NEW YORK • An emotional Wang Qiang paid tribute to her former coach Peter McNamara, the late Australian Davis Cup tennis star and Wimbledon doubles champion, as the inspiration behind her breakthrough run at the US Open.
The 18th seed is enjoying her best Grand Slam showing and qualified for the quarter-finals after beating French Open champion Ashleigh Barty 6-2, 6-4 on Sunday.
Wang, 27, said: "He (McNamara) helped me a lot. It's really tough.
"I think he's always been there with me. He told me how to play the match. He took me to professional tennis. He always believed in me. He told me I can be the top player."
She had worked with the Australian since 2015 until the start of this year, when his deteriorating health made it harder to travel, ending a partnership that coincided with her cracking the world's top 20 last year.
McNamara, a popular figure on the men's and women's tours, died in July at the age of 64 after a battle with prostate cancer.
Wang, who is known on tour as Q, is the first Chinese to reach the last eight here since Peng Shuai's semi-final run in 2014.
Her next opponent will be no less formidable. She faces former world No. 1 Serena Williams, who beat 22nd seed Petra Martic 6-3, 6-4 despite rolling her right ankle during the second set.
Wang, who has never faced the American great, said: "I really admire Serena. She's so great, and I'm happy I can have the chance to play against her, no matter win or lose. But I need to recover my body now, then I will talk about the match against Serena with my coach."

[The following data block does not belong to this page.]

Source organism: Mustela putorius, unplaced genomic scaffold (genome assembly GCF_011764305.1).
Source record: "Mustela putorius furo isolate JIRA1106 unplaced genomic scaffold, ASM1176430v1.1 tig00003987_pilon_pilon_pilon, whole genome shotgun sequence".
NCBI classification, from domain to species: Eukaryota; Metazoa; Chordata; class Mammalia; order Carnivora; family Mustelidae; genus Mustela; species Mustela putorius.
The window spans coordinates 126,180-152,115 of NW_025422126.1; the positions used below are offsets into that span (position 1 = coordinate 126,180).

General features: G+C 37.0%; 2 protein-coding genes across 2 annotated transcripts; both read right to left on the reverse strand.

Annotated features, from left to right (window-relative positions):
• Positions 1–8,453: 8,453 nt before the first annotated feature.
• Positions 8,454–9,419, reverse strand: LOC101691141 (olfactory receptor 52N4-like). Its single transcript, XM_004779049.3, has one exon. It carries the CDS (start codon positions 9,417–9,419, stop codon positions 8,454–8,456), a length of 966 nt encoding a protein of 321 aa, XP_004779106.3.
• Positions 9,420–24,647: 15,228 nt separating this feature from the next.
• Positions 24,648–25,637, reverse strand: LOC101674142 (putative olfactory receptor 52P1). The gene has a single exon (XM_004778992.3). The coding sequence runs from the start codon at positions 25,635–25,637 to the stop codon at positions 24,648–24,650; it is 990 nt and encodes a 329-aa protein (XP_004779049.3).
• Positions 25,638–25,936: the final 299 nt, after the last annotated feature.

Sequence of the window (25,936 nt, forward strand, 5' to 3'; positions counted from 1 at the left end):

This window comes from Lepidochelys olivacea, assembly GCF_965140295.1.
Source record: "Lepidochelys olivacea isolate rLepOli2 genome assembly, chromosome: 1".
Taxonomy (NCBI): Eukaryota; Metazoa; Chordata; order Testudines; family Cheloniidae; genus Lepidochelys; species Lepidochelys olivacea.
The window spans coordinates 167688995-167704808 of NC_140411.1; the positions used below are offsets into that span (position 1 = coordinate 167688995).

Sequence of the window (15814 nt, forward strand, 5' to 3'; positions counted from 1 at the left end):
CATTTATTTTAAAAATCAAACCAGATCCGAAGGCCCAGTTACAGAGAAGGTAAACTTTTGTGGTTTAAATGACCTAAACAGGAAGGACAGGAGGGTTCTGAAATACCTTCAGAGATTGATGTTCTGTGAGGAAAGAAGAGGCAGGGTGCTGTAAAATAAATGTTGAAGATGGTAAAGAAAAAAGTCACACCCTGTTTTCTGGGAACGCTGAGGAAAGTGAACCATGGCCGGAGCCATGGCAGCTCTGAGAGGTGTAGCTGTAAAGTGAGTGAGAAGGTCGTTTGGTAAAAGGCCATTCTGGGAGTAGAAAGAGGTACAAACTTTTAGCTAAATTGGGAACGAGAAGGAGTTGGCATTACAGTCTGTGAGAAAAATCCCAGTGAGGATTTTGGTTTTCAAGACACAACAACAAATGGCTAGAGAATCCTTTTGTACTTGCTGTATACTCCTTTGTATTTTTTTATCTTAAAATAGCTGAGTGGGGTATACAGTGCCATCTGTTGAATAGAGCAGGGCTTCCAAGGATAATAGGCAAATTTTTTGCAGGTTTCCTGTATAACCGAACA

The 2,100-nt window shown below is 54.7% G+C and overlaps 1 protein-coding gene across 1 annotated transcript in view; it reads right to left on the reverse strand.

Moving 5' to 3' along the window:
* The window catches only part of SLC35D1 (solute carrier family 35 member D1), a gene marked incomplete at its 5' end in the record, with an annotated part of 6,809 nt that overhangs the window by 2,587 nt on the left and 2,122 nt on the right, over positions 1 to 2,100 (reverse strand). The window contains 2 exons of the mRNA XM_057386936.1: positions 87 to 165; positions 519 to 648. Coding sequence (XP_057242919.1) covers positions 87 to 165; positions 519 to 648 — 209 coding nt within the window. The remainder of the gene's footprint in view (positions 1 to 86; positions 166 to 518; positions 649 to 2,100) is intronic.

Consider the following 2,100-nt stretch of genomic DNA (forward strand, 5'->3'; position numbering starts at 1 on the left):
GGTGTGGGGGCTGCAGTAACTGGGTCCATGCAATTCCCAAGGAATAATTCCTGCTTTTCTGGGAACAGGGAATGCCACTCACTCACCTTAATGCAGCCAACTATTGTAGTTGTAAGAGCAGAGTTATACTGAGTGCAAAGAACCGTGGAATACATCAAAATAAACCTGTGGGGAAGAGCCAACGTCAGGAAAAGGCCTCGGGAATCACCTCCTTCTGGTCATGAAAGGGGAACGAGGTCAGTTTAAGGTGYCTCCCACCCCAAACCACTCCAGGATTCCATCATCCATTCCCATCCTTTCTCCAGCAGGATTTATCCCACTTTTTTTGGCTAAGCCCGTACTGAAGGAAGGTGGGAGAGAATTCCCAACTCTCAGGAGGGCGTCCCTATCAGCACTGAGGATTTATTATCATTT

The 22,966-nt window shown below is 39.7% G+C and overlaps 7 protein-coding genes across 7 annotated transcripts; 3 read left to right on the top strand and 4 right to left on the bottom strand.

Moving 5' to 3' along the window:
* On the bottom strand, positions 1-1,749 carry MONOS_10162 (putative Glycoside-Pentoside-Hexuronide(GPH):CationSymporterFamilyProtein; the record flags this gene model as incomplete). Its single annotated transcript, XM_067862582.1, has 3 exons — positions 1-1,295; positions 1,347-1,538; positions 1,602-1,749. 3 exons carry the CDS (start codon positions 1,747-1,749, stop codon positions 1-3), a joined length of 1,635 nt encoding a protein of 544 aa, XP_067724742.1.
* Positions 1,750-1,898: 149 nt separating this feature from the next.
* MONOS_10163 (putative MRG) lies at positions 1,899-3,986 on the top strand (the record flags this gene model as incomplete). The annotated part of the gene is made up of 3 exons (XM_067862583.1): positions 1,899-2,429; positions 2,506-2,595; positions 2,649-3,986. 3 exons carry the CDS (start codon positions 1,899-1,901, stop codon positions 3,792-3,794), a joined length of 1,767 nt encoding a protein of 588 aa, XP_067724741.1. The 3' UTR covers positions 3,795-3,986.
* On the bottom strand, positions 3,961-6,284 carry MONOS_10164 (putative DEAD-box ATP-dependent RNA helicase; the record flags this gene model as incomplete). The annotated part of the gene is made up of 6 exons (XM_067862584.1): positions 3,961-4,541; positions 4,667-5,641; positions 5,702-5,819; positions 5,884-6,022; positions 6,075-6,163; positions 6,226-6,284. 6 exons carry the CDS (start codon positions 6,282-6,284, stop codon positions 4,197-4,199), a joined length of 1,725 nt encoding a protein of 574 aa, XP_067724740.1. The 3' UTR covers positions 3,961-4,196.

Her coach Thomas Drouet, who helped Marion Bartoli to the 2013 Wimbledon title, said: "She must not try to beat Serena Williams, the 23-time Grand Slam winner.
"That's too big. I want her to minimise her opponent and just play against the Serena of 2019.
"From there, we can talk about the tactics."
Against the second-ranked Barty, Wang played consistent, defensive tennis, while her opponent hit 39 unforced errors out of 123 total points, including 24 in the second set. The Australian also failed to convert any of her nine break-point chances in the 82-minute match.
Barty, who did not drop a set to Wang in their two meetings last year, in the Strasbourg quarter-finals and Zhuhai final, praised Wang's clutch play.
She said: "She was able to put the ball with great depth in difficult positions for me. I still was able to create opportunities. Just very frustrating that on the big points today, Wang played a lot better."
On the men's side, Novak Djokovic's title defence came unstuck when a nagging shoulder injury forced the world No. 1 to retire from his fourth-round match against Stan Wawrinka, prompting a chorus of boos from the crowd at Flushing Meadows. The Serb, who was trailing 6-4, 7-5, 2-1, walked off with his head down but stuck his left thumb high in the air.
"The pain was constant for weeks now. Some days higher, some days with less intensity, and obviously taking different stuff to kill the pain instantly," said the 16-time Slam champion, who has triumphed in New York three times.
After dropping the second set, he immediately called for medical attention and sat courtside without his shirt on while the trainer gave him a massage. He returned to the court but was still clearly hampered by the issue and, after being broken to love following a double fault, decided he could not go on.
The shoulder injury nearly saw him retire in the second round on Wednesday but he seemed to have recovered by Friday, saying he was almost pain-free after winning in straight sets to reach the last 16.
Wawrinka, who had not faced Djokovic since beating him in the 2016 US Open final, said he could see his opponent was struggling.
"I could see some little thing that he was in trouble," said the Swiss, who will next face Russian fifth seed Daniil Medvedev.
"But I was most likely, most of the time, focused on myself because I know how well he can fight. I know how well he can come back."
XINHUA, AGENCE FRANCE-PRESSE, NYTIMES, REUTERS
Day 9: Singtel TV Ch114 & StarHub Ch208, 10.50pm